Appropriate and expressive gestures enhance engagement, but repetitive gestures are distracting. Fidgety gestures indicate a lack of self-confidence, and exaggerated gestures make the speaker appear out of control.
Here are five guidelines to using gestures to your advantage:
Remember to keep scale appropriate. If you are giving a speech in a hall with two balconies, grand gestures are OK. But in a small room or – worse – on television, expansive movement appears manic. Have a colleague stand where you will be stationed and then you scope out the venue. You’ll get an idea how much movement is needed. If you’re performing on video, find out what the standard shots will be and adjust your movements accordingly. In general, less – much less – is more when it comes to televised gestures.
Be careful of mannerisms. I used to have a professor who would punctuate each and every sentence with a palsied karate chop. We would imitate him in class, in the hall, and at frat parties. Don’t be that guy. A distinctive gesture is fine – in fact, you might want to develop one as a trademark – but when it is overused the gesture becomes distracting at best and fodder for ridicule at worst.
Along the same lines, make sure gestures have purposes. If you want to stab a finger at the audience to make an appropriate point (“and you have been cheated time and time again by this insane policy…”) that’s fine. But if the gesture habitually persists through a joke or a tribute to a fallen friend, you are sending mixed and confusing signals. This might actually be a bigger problem than you suspect, because sometimes people subconsciously read things into inappropriate gestures, and they may not even be aware of their reaction; all they know is that something is wrong. I once knew someone who kept his fists clenched during even the lightest parts of his presentations. I don’t know if the mismatched gesture was symptomatic of anything, and it took me a while to figure out what the dissonance in his appearance was, but I believe his habit made people uneasy in general even if they could not put their fingers on what was bothering them.
Maintain an arsenal of functional and appropriate gestures. Two that work well are:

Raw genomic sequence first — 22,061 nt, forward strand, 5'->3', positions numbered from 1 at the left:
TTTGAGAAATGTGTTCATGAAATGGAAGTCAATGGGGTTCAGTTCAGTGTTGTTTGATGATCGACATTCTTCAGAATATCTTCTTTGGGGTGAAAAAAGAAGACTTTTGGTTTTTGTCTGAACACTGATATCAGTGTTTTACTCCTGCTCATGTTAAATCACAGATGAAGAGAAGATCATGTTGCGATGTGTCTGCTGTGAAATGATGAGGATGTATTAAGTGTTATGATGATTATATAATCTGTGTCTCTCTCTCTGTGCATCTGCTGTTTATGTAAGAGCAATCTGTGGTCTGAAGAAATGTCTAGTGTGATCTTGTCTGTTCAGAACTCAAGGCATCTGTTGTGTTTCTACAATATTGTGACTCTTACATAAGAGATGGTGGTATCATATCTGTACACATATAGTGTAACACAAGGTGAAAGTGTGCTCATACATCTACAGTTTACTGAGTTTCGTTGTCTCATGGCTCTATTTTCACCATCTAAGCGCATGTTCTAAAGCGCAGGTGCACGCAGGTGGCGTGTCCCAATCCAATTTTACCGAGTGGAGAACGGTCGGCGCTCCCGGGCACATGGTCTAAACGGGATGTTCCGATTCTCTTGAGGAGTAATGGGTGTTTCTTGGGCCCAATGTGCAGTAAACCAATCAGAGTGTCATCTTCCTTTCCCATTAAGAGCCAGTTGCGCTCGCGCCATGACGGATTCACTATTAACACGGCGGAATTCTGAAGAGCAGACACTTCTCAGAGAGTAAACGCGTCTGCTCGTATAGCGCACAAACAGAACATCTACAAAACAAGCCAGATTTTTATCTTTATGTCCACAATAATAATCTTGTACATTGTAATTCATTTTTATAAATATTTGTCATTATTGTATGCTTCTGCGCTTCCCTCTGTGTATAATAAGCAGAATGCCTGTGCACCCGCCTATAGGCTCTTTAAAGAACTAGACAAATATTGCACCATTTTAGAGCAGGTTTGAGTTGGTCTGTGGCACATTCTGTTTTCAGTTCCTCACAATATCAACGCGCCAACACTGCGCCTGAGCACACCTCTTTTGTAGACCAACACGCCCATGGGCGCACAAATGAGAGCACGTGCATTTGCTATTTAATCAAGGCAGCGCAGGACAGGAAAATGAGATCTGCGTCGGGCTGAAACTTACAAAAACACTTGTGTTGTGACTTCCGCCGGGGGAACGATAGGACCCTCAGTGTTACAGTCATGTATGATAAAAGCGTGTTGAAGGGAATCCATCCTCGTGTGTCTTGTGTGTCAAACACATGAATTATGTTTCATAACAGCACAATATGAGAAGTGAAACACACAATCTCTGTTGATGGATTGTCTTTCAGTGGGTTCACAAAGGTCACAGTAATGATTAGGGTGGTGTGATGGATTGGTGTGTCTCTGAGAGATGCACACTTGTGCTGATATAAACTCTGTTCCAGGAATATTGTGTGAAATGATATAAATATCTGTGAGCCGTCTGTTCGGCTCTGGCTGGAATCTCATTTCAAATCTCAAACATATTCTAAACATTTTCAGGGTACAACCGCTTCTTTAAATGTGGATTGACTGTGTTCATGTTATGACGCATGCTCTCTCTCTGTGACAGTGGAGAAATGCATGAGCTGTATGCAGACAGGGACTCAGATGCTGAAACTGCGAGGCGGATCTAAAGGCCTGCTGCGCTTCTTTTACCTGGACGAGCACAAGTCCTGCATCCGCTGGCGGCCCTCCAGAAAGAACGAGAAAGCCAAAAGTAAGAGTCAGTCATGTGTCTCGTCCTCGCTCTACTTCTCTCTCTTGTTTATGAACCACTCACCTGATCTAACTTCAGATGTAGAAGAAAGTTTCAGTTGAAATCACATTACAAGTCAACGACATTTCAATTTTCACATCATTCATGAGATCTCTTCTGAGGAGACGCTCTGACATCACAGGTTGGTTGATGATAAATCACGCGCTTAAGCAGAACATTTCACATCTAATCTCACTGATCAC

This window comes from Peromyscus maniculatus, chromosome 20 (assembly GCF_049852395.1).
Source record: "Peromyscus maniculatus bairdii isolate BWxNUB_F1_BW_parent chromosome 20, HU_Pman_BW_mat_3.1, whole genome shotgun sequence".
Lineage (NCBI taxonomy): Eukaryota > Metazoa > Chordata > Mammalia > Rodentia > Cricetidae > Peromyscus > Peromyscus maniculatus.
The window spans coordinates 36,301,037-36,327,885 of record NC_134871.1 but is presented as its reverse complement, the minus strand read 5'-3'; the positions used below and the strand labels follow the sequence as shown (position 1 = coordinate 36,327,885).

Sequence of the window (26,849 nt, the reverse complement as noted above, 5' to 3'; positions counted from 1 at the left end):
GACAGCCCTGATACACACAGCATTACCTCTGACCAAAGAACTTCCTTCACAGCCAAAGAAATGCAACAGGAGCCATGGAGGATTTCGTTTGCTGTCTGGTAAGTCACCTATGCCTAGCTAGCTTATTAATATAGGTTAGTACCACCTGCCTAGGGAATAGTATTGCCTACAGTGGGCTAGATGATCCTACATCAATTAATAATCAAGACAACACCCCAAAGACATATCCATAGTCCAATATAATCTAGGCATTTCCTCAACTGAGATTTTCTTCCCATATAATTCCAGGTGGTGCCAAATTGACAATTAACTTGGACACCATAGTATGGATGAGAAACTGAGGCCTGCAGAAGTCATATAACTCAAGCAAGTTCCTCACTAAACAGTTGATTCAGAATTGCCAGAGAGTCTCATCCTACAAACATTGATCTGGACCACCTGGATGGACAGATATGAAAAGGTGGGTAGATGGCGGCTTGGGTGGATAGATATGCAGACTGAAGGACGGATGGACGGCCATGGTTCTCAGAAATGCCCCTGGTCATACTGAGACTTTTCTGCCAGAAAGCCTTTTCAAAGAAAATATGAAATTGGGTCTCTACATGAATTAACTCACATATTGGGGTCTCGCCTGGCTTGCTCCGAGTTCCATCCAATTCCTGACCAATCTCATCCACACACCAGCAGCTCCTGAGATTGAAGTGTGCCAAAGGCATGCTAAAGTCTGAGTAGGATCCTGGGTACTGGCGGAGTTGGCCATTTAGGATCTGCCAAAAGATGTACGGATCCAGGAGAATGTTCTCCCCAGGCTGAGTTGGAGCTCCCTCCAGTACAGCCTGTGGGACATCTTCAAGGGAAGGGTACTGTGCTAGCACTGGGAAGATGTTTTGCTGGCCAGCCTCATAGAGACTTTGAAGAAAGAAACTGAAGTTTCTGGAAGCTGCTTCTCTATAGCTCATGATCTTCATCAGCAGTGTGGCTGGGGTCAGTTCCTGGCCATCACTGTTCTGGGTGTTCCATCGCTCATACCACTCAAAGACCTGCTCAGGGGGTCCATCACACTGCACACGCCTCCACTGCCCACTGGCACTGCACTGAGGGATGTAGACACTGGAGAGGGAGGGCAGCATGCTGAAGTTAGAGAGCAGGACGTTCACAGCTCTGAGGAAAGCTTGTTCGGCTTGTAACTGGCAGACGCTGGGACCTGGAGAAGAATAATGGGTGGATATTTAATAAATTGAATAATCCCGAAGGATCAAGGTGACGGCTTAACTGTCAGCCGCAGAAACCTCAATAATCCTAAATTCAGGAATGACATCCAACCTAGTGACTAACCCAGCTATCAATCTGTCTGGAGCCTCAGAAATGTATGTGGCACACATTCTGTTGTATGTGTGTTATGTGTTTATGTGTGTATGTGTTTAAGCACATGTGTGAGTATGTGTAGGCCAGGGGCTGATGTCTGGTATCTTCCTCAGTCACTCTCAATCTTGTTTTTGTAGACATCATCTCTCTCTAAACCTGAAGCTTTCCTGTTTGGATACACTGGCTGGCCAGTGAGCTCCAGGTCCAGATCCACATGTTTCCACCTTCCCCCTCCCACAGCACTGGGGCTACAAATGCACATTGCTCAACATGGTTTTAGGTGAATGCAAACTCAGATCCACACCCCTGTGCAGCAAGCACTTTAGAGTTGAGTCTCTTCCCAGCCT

1) hands in front of body and spread, palms out, when addressing the audience, and
2)palms turned in when talking about yourself. I like listing points from time to time, and using fingers to count them out.
Just don’t use this technique for eleven or more points. Some speaking coaches advise against using clenched fists or pointed fingers, but if those gestures are used with sincerity and not in a hostile way, they can be very effective. An arm outreached to the audience in a gesture that looks like you are inviting someone to dance is an excellent device to implore listeners to join you in a belief or idea.
Full-body gestures, when appropriate for the venue, work well. For example, if you want to make a final appeal to the audience, get out from behind the lectern, move to the edge of the stage, and use the come-and-dance gesture with one arm while holding the microphone in the other hand. If you are wearing a microphone and are not tethered to one location, moving around the stage or platform is an excellent option as long as you don’t pace mechanically. If you are comfortable doing so, opt for a location that does not plant you behind a lectern; it’s just one more barrier between you and the audience. If you have notes but no formal lectern, you can put them on a music stand and refer to them occasionally. I believe that one of the most physically inviting setups for a speaker is a simple stool, a music stand, and a hand-held mic. It communicates to the audience that you are not afraid of them and not desirous of a barrier and allows you the freedom to sit and then stand when you want to punctuate an idea.
For more, please check out my latest book, Present Like a Pro: